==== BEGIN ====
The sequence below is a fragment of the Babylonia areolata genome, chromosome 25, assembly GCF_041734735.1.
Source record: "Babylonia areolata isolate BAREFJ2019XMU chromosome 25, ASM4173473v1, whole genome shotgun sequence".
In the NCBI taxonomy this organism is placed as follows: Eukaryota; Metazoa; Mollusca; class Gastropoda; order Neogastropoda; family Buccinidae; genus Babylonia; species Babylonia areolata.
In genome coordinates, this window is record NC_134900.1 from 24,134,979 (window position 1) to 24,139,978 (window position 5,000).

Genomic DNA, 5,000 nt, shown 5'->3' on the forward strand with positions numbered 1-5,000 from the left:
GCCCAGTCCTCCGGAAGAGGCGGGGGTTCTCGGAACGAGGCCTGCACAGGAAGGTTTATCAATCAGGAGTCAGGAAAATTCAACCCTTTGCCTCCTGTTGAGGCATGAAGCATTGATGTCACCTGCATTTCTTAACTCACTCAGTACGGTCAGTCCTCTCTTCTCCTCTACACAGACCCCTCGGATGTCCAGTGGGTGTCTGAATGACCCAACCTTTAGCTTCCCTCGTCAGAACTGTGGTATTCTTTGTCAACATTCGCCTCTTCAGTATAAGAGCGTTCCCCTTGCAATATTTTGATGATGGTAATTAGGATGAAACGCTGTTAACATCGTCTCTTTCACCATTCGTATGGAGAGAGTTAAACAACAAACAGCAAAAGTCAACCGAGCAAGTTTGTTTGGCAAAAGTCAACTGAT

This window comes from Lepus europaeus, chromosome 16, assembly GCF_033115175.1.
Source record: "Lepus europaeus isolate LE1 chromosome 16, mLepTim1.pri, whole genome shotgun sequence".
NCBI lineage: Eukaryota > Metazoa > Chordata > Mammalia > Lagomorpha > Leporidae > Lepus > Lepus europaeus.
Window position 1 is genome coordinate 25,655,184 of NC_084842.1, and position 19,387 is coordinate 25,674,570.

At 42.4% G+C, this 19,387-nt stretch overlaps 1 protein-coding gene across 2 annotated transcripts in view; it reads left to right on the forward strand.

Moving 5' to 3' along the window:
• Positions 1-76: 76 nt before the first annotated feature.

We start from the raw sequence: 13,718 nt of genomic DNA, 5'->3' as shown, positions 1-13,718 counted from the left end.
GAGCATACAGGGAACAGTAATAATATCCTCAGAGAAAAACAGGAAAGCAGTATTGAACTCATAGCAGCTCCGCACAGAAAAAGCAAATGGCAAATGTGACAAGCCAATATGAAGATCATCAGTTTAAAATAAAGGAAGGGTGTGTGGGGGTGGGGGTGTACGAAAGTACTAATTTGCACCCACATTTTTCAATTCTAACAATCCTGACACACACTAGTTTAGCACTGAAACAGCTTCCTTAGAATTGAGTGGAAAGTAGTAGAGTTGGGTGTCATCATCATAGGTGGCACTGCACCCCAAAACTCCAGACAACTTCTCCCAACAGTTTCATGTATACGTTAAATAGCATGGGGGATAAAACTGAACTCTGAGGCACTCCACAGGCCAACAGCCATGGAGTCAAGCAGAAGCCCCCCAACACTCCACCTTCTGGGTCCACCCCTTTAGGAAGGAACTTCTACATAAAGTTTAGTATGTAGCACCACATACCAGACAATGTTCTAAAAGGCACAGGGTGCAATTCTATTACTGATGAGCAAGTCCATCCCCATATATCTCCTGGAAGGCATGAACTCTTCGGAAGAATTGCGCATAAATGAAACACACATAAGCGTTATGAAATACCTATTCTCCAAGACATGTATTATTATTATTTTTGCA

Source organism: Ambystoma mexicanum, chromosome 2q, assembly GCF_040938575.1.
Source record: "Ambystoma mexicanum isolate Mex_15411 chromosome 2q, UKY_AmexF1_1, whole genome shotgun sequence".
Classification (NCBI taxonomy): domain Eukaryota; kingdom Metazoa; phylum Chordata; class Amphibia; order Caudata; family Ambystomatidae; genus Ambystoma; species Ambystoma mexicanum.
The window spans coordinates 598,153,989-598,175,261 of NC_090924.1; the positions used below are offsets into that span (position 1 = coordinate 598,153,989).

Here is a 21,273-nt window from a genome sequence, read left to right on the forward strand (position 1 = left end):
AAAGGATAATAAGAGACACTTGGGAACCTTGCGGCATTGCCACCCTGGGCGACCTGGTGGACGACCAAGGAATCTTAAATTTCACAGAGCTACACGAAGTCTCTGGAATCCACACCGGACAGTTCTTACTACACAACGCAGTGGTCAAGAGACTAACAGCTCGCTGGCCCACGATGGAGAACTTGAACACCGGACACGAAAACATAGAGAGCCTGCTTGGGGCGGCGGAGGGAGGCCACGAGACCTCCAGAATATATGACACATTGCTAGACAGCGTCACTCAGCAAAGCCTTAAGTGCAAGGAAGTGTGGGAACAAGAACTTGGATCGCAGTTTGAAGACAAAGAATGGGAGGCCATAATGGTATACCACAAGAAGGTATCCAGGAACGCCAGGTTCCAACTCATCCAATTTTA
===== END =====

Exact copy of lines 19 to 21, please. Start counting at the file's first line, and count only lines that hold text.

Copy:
The window spans coordinates 598,153,989-598,175,261 of NC_090924.1; the positions used below are offsets into that span (position 1 = coordinate 598,153,989).

Here is a 21,273-nt window from a genome sequence, read left to right on the forward strand (position 1 = left end):
AAAGGATAATAAGAGACACTTGGGAACCTTGCGGCATTGCCACCCTGGGCGACCTGGTGGACGACCAAGGAATCTTAAATTTCACAGAGCTACACGAAGTCTCTGGAATCCACACCGGACAGTTCTTACTACACAACGCAGTGGTCAAGAGACTAACAGCTCGCTGGCCCACGATGGAGAACTTGAACACCGGACACGAAAACATAGAGAGCCTGCTTGGGGCGGCGGAGGGAGGCCACGAGACCTCCAGAATATATGACACATTGCTAGACAGCGTCACTCAGCAAAGCCTTAAGTGCAAGGAAGTGTGGGAACAAGAACTTGGATCGCAGTTTGAAGACAAAGAATGGGAGGCCATAATGGTATACCACAAGAAGGTATCCAGGAACGCCAGGTTCCAACTCATCCAATTTTA